Greece: All Classified Material in Cyprus File will be Sent to Cyprus

Parliament President Nikos Voutsis. Photo: Eurokinissi/Giorgos Kontarinis.

ATHENS (ANA) – All the classified material in the Cyprus File that was held by the Hellenic Parliament and the competent Parliamentary committee has been sent to Cyprus Parliament, while any additional material that arises in the future will be sent to Cyprus, Greek Parliament President Nikos Voutsis said on Friday following his meeting with Cyprus President Nicos Anastasiades.

In a tweet on his personal Twitter account, meanwhile, Anastasiades welcomed the handover of the Cyprus File with the comment “Knowledge of history guides our steps.”

The Cypriot president received Voutsis on Friday afternoon, for a meeting that Voutsis said had focused on developments concerning the Cyprus issue and the Cyprus File.

Addressing the Cyprus House of Representatives earlier on Friday, Voutsis said he felt “honoured, moved and a sense of responsibility”.

The protocol that would be signed for the handover of the Cyprus File was in some ways the end of an era for an issue that was constantly under discussion and the start of processes that in a reasonable space of time could also take the form of publication, so that the press and citizens could have access in the next months, he said.

Voutsis also revealed that the Greek parliament had at no time held a vote on the issue of the Cyprus File and that “everything just stopped” after October 1988 and nothing more was done.

“You may perhaps remember that in that period, from 1988-1990, there were many governments, many events and developments. In other words, we had to pick up the thread and understand what happened after so many years – 43 years after the disaster, 29 years after the last discussion on the Cyprus Fil in Parliament,” he told Cyprus lawmakers.

Though the issue had been discussed, he added, the results of the report and the archive had stayed put “and no one concerned themselves with them in any way” because there was always some good pretext, something going on or some reason to put it off “and not make things harder.”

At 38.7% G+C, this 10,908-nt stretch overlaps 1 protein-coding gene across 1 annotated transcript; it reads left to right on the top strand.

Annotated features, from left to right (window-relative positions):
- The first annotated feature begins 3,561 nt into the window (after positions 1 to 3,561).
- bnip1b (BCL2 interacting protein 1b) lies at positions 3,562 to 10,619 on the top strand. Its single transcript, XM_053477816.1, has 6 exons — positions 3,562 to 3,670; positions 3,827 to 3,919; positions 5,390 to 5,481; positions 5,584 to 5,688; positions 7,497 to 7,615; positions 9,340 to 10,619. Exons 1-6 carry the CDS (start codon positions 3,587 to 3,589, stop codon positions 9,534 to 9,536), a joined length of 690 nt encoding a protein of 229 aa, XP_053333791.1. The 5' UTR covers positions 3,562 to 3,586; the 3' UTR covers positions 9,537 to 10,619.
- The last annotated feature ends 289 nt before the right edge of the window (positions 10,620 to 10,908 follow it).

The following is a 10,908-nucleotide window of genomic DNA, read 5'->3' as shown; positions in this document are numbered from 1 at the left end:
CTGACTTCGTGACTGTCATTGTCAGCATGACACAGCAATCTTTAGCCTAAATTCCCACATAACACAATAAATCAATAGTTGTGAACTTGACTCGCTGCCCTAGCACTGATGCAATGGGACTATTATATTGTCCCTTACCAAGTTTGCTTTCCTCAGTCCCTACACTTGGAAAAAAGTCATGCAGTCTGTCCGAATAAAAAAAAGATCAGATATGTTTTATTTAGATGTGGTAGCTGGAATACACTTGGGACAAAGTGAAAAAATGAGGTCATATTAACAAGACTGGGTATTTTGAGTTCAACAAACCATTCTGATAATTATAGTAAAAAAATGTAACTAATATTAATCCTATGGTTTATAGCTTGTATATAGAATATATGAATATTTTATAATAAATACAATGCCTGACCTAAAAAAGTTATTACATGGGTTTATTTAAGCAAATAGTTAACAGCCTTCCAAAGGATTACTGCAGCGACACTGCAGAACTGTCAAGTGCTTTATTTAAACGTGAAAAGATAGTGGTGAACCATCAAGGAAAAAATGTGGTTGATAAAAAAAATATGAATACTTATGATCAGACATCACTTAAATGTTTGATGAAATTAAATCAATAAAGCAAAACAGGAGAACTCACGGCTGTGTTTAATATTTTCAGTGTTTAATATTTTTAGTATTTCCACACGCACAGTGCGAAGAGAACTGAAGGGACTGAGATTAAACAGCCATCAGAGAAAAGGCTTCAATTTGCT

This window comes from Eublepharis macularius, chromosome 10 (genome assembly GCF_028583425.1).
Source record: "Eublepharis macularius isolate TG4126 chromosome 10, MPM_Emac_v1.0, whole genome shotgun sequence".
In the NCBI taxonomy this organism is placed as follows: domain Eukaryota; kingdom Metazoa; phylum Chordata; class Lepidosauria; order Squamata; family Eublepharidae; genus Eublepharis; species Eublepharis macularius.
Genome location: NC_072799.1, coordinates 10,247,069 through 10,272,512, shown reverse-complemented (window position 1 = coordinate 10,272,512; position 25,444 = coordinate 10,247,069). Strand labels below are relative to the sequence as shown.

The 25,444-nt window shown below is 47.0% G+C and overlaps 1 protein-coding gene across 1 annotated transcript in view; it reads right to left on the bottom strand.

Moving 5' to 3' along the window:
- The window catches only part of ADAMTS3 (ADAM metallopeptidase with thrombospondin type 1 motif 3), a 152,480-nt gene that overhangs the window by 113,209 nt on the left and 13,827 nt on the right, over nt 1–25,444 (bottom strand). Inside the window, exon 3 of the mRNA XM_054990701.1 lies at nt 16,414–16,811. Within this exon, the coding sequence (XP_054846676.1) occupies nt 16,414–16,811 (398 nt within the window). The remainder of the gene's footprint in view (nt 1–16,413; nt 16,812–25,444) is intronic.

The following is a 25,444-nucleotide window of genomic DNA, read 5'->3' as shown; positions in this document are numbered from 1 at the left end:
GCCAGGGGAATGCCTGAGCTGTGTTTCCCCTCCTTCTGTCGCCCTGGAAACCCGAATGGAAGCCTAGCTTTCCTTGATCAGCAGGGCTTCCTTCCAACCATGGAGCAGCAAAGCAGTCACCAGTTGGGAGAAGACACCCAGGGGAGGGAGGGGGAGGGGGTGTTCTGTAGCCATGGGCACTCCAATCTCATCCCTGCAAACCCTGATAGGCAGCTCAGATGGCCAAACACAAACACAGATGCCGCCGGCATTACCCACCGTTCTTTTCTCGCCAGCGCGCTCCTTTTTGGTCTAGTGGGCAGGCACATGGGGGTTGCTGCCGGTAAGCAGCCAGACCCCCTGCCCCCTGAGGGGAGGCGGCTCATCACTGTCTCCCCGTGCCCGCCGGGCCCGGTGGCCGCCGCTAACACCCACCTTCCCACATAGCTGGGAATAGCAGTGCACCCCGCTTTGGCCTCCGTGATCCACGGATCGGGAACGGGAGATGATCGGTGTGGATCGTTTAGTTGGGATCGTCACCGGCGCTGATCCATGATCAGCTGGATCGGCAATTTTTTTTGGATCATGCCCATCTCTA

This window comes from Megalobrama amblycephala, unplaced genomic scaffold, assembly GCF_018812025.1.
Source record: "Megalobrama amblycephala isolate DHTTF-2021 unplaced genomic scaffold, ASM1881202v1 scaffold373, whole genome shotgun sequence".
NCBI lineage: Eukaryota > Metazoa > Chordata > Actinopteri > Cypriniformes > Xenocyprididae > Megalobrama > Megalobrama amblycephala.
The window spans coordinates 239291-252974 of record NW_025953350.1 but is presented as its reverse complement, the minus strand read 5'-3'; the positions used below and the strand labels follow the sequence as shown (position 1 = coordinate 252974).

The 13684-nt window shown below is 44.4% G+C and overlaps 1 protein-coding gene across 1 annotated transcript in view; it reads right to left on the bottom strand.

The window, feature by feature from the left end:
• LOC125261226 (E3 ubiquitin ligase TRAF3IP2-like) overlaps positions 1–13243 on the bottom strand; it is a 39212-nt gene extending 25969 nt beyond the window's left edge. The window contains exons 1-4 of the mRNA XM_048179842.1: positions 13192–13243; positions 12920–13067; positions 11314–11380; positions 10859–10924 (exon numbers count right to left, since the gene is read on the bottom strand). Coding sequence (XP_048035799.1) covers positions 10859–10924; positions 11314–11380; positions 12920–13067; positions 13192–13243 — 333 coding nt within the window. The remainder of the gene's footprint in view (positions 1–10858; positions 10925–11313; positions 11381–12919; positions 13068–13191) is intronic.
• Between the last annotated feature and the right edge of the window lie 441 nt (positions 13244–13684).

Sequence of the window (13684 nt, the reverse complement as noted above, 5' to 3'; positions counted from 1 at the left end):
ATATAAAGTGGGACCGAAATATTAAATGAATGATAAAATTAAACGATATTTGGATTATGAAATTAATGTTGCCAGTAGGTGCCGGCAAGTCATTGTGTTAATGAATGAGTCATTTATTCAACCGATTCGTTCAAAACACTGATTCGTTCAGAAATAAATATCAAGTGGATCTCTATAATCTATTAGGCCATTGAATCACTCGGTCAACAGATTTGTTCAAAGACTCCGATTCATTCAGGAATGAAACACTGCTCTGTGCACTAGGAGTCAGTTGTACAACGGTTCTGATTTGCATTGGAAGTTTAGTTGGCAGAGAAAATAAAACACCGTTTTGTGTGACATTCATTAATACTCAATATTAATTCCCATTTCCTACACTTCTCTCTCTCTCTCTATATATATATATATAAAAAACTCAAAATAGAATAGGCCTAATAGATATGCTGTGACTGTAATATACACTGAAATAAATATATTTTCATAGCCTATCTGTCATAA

“Now we are taking up that thread again and this is a qualitative institutional step regarding this issue,” Voutsis added.

“We must not forget the immense responsibility that we have, as Greece, as a country, that on the tragedy and on the victims of the Cyprus tragedy in both its phases, it was possible to have and set up the change in regime and restore democracy to our country,” he said.

The Cyprus File consists of a collection of documents and witness reports compiled and collected by a Greek Parliamentary investigative committee looking into the events before and during the Greek coup of July 15, 1974, which led to the Turkish invasion of the island.

The committee to examine the events that led to the junta-led coup in Cyprus was set up in 1986, following a proposal by PASOK to “investigate the conditions under which the treacherous and criminal coup against the independence of the Cypriot Republic was planned and executed in Greece and Cyprus”.

A large number of the meetings were devoted to procedural issues, while the rest focused on the examination of 86 witnesses. After 154 meetings, the committee delivered its findings in October 1988. The minutes of the meetings cover 20,798 pages, while, in addition to the minutes, the archives drawn up by the committee include dossiers of documents provided by the ministries of Foreign Affairs, Defence and Justice.